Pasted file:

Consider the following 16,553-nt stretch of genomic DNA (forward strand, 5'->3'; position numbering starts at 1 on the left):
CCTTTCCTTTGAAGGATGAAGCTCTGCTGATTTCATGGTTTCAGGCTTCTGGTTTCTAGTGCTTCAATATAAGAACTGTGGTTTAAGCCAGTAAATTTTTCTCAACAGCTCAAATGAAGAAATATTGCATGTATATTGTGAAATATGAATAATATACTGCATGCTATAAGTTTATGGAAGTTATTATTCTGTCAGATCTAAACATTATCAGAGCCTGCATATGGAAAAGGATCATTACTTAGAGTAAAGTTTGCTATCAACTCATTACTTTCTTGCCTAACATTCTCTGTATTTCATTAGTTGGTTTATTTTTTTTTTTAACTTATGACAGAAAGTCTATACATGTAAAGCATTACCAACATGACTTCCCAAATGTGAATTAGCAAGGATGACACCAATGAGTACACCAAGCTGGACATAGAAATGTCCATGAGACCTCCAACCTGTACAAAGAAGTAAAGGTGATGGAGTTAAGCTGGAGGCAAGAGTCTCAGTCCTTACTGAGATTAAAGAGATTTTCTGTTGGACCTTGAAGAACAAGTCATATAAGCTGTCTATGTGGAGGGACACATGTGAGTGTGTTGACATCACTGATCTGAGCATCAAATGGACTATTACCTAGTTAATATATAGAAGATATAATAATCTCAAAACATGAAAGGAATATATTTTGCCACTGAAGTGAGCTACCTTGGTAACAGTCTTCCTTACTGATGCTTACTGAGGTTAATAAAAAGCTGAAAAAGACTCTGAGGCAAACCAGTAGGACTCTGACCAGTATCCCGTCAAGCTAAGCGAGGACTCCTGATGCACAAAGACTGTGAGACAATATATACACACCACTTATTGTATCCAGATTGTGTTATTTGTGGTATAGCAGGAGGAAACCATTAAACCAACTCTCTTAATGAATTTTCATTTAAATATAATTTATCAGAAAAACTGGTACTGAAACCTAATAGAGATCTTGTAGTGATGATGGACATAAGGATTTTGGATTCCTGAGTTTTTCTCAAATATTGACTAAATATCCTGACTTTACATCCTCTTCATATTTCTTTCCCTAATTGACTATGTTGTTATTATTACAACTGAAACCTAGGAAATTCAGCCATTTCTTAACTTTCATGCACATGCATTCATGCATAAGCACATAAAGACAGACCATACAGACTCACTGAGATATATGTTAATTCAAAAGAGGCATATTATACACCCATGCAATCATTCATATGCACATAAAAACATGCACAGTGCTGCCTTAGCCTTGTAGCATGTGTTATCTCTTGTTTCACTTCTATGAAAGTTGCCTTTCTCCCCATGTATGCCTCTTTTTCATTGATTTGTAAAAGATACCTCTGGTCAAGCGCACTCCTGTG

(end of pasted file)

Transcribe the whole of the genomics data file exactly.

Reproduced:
Consider the following 16,553-nt stretch of genomic DNA (forward strand, 5'->3'; position numbering starts at 1 on the left):
CCTTTCCTTTGAAGGATGAAGCTCTGCTGATTTCATGGTTTCAGGCTTCTGGTTTCTAGTGCTTCAATATAAGAACTGTGGTTTAAGCCAGTAAATTTTTCTCAACAGCTCAAATGAAGAAATATTGCATGTATATTGTGAAATATGAATAATATACTGCATGCTATAAGTTTATGGAAGTTATTATTCTGTCAGATCTAAACATTATCAGAGCCTGCATATGGAAAAGGATCATTACTTAGAGTAAAGTTTGCTATCAACTCATTACTTTCTTGCCTAACATTCTCTGTATTTCATTAGTTGGTTTATTTTTTTTTTTAACTTATGACAGAAAGTCTATACATGTAAAGCATTACCAACATGACTTCCCAAATGTGAATTAGCAAGGATGACACCAATGAGTACACCAAGCTGGACATAGAAATGTCCATGAGACCTCCAACCTGTACAAAGAAGTAAAGGTGATGGAGTTAAGCTGGAGGCAAGAGTCTCAGTCCTTACTGAGATTAAAGAGATTTTCTGTTGGACCTTGAAGAACAAGTCATATAAGCTGTCTATGTGGAGGGACACATGTGAGTGTGTTGACATCACTGATCTGAGCATCAAATGGACTATTACCTAGTTAATATATAGAAGATATAATAATCTCAAAACATGAAAGGAATATATTTTGCCACTGAAGTGAGCTACCTTGGTAACAGTCTTCCTTACTGATGCTTACTGAGGTTAATAAAAAGCTGAAAAAGACTCTGAGGCAAACCAGTAGGACTCTGACCAGTATCCCGTCAAGCTAAGCGAGGACTCCTGATGCACAAAGACTGTGAGACAATATATACACACCACTTATTGTATCCAGATTGTGTTATTTGTGGTATAGCAGGAGGAAACCATTAAACCAACTCTCTTAATGAATTTTCATTTAAATATAATTTATCAGAAAAACTGGTACTGAAACCTAATAGAGATCTTGTAGTGATGATGGACATAAGGATTTTGGATTCCTGAGTTTTTCTCAAATATTGACTAAATATCCTGACTTTACATCCTCTTCATATTTCTTTCCCTAATTGACTATGTTGTTATTATTACAACTGAAACCTAGGAAATTCAGCCATTTCTTAACTTTCATGCACATGCATTCATGCATAAGCACATAAAGACAGACCATACAGACTCACTGAGATATATGTTAATTCAAAAGAGGCATATTATACACCCATGCAATCATTCATATGCACATAAAAACATGCACAGTGCTGCCTTAGCCTTGTAGCATGTGTTATCTCTTGTTTCACTTCTATGAAAGTTGCCTTTCTCCCCATGTATGCCTCTTTTTCATTGATTTGTAAAAGATACCTCTGGTCAAGCGCACTCCTGTG